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Fear Has no Borders & Neither Does Data Storage

Taking office when the Great Depression was plunging the world into an abyss of unprecedented darkness and horror, Franklin D Roosevelt famously said, ‘So, first of all, let me assert my firm belief that the only thing we have to fear is fear itself—nameless, unreasoning, unjustified terror which paralyzes needed efforts to convert retreat into advance’. Years later, facing the marauding Nazis under the leadership of the deranged genius Hitler, Winston Churchill borrowed the fore quoted sentiment and reiterated it, though in not so much the same words. Roosevelt pulled the world, in general, and America, in particular, from the brink of economic oblivion. Churchill helped snatch victory from the jaws of imminent defeat. Now we face the same problems these great gentlemen of yore faced, and this time they seem to have come together. The world is facing another financial meltdown and terrorism is rearing its all too ugly head from every nook and corner. And this time, ladies and gentlemen, fear seems to have taken the better of us.

Countries across the world are enacting laws and legislations giving them power to invade the privacy of hapless citizens and tourists, as in their paranoia, they are regarding every person as a potential terror suspect. Come what may, better safe than sorry seems to be the shameless motto. Sure, the above mentioned gentlemen did stuff they had to, to ensure that the ideals of freedom independence and sovereignty that they were trying so hard to uphold were not compromised. But never did they resort to below the belt techniques.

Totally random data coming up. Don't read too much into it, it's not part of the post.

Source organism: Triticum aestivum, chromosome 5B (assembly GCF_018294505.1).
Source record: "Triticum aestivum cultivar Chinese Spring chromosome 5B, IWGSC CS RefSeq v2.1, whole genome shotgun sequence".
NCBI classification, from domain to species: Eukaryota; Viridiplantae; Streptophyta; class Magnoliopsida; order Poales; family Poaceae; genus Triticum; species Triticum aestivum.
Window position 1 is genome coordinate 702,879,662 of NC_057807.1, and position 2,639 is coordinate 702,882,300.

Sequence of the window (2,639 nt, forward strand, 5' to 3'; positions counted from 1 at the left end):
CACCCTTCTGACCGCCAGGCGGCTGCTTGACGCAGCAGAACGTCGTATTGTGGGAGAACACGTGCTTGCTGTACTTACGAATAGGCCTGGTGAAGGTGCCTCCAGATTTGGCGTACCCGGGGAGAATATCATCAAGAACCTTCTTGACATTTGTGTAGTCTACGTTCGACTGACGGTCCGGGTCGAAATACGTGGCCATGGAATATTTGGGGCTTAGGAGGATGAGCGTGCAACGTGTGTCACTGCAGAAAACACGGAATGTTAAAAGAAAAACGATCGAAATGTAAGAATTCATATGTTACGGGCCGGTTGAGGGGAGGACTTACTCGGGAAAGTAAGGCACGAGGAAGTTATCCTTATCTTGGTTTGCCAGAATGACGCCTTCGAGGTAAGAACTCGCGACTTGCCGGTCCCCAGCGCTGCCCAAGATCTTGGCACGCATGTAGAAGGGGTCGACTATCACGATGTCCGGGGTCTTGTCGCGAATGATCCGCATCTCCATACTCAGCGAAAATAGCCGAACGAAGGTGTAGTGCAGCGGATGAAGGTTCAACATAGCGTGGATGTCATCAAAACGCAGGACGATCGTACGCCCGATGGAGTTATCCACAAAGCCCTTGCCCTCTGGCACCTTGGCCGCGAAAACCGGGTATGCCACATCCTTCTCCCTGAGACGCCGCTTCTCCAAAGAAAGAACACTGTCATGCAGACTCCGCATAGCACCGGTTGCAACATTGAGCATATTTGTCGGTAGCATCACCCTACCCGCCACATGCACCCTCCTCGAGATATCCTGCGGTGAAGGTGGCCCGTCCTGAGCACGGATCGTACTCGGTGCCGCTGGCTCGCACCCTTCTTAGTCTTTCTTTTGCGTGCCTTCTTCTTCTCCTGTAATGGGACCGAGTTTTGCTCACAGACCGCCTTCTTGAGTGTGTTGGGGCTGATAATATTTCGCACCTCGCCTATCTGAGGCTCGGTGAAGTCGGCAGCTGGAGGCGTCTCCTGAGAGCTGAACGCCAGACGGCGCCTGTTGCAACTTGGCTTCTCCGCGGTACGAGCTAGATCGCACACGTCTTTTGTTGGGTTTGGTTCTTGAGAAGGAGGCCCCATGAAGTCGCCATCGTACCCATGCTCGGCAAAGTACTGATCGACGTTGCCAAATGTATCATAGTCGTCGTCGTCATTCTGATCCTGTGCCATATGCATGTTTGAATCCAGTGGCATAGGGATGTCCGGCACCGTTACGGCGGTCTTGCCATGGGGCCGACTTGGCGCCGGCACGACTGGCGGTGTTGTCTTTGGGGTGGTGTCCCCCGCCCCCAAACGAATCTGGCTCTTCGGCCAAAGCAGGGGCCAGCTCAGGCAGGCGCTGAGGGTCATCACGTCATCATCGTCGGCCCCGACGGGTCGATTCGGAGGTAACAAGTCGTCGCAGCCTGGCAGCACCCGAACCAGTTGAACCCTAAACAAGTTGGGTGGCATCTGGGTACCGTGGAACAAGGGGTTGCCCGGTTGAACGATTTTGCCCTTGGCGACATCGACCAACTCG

We live in, what is being widely touted as the information age; the age when information is what makes the world go around, oils the social machinery and keeps the economic engine running. Information is as important to us as was stone for the Stone Age, knowledge for the Enlightenment Age and oil for the Industrial Age. Data has become more valuable than gold, and the storage and retrieval of data, safely and securely is very important. And when everyone is using technology to make life all the more easier, why would terrorists refrain from using the same to make the coordination of attacks easier. So it is no wonder that governments are clamping down on the transfer of information into and out of their borders. When snail mail was the ‘in thing’, they peeped into correspondence from offshore locations. Now, keeping with the pace of technological advancements, they are checking emails and censoring websites. And if all that was not enough to make citizens furious, they are now scrutinizing and copying data stored in portable storage devices like iPods, cellular phones, laptops and PDAs, whenever they are being carried across borders.

Granted, it is a necessary precaution to stop and perhaps avoid unwanted unlawful disturbing events from taking place. But there has to be a code of conduct when such searches are being conducted, and these lines of moral conduct should never be crossed. For all those who believe their government would never resort to such brutality, here’s a scene which was enacted at an US airport in the not too distant past. Last year, Jawad Khaki, a corporate executive from Sammamish, Washington, was returning home from a business trip to Ireland and Germany. At the airport, a U.S. customs agent asked him to turn over his cell phone. Even though he had all the proper documents, even though he was not a suspect of any sort, even though he had explained where he had traveled and the purpose of his travel, he was asked to turn over his cell phone. The customs official then proceeded to go through his ‘to do’ list and his calendar entries. Khaki says he was humiliated and exasperated by the treatment meted out to him, by the blatant violation of privacy. This was no isolated incident. Khaki’s story is one among the growing number of reports of border security privacy invasion coming in every day. And the people who are abused the most seem to be Muslims and people of South Asian and Middle Eastern origin. They say man is the most successful of all the animals because he can adapt to situations. When faced with privacy invasions and the potential loss of personal data due to border invasions, what does man do? He adapts. He adopts unconventional means of storing data, so that what he hold most valuable dear is not taken from him and so that what he has considered most private is not laid bare for the whole world to gaze upon. The safest quick fire method of storing data in a safe, reliable and easily accessible area has been developed and is called online data storage.